Banning alcohol onboard is a good thing. It raises safety levels, discussions are avoided about how much is acceptable to drink, and colleagues with alcohol problems are not constantly subjected to temptation. That is how the crew on the Sirius Olympus view the situation.
It is Christmas Day, 2009. By the oil terminal in Berga, just outside central Stockholm, there are wet snowflakes blowing in the wind over the rough sea. Out on the deck Alfredo Carpadosa, able-bodied seaman, is busy unloading. It has been a white Christmas for him, like the others in the crew, in two senses of the term.
– I don’t usually drink very much, so for me it doesn’t make a lot of difference that we are not allowed to drink onboard, he says. We work hard and during time off you can surf on the Internet and send e-mails. I don’t miss alcohol.
Tenderloin steak and water
In the galley kitchen, Katarina Björklund, the cook, is making the mid- afternoon snack. On a stainless steel bench there is a dish full of thick spareribs from yesterday’s Christmas spread, and in the mess there are saffron buns and alcohol-free mulled wine. She doesn’t see any problem in the crew drinking water with the Christmas food and the planned New Year’s menu of lobster and tenderloin steak.
– It’s good for you. Besides, some of the crew can’t handle alcohol and now that we have zero tolerance they don’t need to feel tempted.
Katarina, who previously worked as a cook ashore, is used to her guests choosing stronger drinks with their food. But here on the ship she does not miss that aspect.
– Sometimes we joke that a glass of red wine would be nice with the Saturday dinner, and that may be true. But since we work around the clock and some of the crew eat in 10 minutes before they return to work, drinking wine is just not on.
Consideration towards others
The oil company that Olympus works for allows the crew to drink in moderation. During the off-duty watch, the blood alcohol limit is 0.04% and on duty it is 0.02%. The captain of the Olympus has decided to introduce zero tolerance, however. Ingvar Edvardsson, chief engineer, supports this policy wholeheartedly. For him it is primarily a question of safety.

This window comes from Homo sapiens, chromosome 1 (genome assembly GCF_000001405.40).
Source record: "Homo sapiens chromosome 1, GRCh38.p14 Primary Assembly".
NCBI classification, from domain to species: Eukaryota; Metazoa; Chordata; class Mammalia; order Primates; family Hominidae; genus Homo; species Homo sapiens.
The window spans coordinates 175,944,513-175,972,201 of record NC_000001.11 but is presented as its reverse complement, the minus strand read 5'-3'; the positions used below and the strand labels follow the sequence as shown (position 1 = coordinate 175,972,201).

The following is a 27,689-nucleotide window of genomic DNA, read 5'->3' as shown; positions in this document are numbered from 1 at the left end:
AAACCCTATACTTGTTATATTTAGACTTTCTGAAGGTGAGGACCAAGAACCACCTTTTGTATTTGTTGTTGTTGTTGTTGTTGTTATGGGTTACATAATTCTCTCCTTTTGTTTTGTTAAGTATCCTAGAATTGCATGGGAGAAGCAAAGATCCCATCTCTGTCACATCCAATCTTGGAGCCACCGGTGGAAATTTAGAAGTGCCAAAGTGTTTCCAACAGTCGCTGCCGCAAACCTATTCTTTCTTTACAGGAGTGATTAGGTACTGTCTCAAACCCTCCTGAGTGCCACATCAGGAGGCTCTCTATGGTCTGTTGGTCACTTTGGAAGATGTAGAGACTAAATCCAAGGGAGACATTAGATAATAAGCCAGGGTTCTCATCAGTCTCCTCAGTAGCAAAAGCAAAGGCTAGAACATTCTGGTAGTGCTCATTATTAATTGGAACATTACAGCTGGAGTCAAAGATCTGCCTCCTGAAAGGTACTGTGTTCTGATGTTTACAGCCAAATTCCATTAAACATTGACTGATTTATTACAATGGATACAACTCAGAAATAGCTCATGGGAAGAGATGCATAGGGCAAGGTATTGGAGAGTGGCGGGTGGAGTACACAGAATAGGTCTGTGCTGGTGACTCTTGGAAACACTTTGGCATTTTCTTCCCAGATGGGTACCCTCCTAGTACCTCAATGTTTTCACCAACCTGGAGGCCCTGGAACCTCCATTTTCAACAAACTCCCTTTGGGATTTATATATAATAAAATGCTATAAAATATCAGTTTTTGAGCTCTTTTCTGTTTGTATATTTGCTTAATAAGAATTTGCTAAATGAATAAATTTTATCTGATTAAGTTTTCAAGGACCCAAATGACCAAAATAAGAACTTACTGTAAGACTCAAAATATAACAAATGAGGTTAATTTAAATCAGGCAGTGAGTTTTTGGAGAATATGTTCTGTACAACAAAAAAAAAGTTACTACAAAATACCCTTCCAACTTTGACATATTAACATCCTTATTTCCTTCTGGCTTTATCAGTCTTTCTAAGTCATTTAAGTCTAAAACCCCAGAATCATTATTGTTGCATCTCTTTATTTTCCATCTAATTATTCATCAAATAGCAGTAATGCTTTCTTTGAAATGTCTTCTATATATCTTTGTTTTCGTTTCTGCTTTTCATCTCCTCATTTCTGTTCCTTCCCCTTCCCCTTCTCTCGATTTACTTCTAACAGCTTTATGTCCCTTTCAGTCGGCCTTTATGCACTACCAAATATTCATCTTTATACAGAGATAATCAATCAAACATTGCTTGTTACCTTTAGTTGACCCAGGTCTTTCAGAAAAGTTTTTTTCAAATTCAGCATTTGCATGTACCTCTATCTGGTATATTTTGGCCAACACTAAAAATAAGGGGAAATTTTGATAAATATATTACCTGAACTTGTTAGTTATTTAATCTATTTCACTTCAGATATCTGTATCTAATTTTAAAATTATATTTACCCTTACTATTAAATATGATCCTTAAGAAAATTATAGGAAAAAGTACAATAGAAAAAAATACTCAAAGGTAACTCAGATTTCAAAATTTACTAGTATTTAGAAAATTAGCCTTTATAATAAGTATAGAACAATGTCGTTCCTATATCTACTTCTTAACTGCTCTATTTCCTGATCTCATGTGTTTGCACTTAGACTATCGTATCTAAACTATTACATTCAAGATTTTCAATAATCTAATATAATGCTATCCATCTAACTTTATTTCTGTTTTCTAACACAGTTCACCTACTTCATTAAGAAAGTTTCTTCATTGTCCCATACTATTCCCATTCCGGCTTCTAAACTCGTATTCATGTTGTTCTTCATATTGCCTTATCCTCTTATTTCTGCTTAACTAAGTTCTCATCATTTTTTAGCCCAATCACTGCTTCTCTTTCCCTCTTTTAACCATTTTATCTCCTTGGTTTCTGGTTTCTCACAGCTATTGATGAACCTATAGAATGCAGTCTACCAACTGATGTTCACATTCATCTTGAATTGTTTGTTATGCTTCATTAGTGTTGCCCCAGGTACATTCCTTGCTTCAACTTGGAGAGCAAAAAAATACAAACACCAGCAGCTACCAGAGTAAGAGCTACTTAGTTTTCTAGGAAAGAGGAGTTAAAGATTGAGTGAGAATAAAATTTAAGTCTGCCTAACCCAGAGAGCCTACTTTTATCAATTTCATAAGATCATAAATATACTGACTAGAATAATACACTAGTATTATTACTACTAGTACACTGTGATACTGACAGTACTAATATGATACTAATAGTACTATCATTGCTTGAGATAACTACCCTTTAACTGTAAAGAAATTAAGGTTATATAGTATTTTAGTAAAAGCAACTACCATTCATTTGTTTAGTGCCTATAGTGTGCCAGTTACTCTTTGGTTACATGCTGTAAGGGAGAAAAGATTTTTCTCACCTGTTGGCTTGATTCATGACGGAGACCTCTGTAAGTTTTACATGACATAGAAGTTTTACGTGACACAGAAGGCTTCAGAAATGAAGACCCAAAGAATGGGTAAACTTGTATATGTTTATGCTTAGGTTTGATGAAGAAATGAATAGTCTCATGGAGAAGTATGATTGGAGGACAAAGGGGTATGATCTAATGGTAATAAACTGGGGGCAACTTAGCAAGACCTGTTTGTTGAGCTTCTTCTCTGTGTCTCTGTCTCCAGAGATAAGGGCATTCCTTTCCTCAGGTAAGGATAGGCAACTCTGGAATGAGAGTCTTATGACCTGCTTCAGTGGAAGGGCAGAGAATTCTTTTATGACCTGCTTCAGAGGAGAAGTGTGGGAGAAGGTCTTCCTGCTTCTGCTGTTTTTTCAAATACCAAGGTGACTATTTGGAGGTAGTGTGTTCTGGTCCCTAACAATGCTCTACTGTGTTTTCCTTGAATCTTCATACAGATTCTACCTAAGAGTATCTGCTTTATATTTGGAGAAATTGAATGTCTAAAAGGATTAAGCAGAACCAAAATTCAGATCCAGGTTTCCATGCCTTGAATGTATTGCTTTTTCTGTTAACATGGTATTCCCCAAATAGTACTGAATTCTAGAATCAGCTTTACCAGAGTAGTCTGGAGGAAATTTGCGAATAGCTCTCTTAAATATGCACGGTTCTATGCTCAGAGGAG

– There are so few of us onboard that should an accident happen, we must all be able to do our duties. But it is also a matter of consideration towards others. A person with alcohol problems cannot just drink one beer with their meal and stop at that.
There are 11 people in the crew on the tanker ship Olympus and many of them know each other well. Ingvar Edvardsson does not believe that this would tempt anybody to protect a colleague with alcohol problems, however. He is also quite aware that having zero tolerance does not necessarily mean that the ship is completely free of alcohol. It is quite possible to buy bottles ashore and sit in your cabin and drink.
– Of course, you could do it on the quiet, but I don’t think anybody does – at least none of us on-board at the moment. It may be a problem for some people, especially older crewmembers who are used to drinking at sea. But during the last 10 or 20 years, there has been a large change in attitudes. In the past the bosun would fill his bag with tools and four cans of beer before going out to fix something. You wouldn’t see that these days.
No time off
The second mate, Christoffer Guldbrand, is on the bridge sitting in front of the loading controls, managing the unloading. He has been with the shipping company since 2004 and he has nothing against zero tolerance, even during time off.
– We don’t really have any time off when we are onboard. Everybody is included in the safety crew and situations could arise at any time. We all know what applies, and I don’t think an alcoholic would take a job on a ship with zero tolerance.
He believes it is difficult to stay within certain blood alcohol limits.
– On ferries you are allowed to have 0.04%, but how much is that, really? Can you drink one, two or three beers before you are over the limit? When you are not allowed to drink at all, you don’t need that sort of discussion.
The chief mate, Bengt Fahlander, is in the lounge on a sofa watching a film. He also appreciates the clear alcohol policy onboard the ship.
– Here you know what the rules are and I think everybody follows them. We have a small crew and we have such short trips that you would notice if anybody was drinking too much.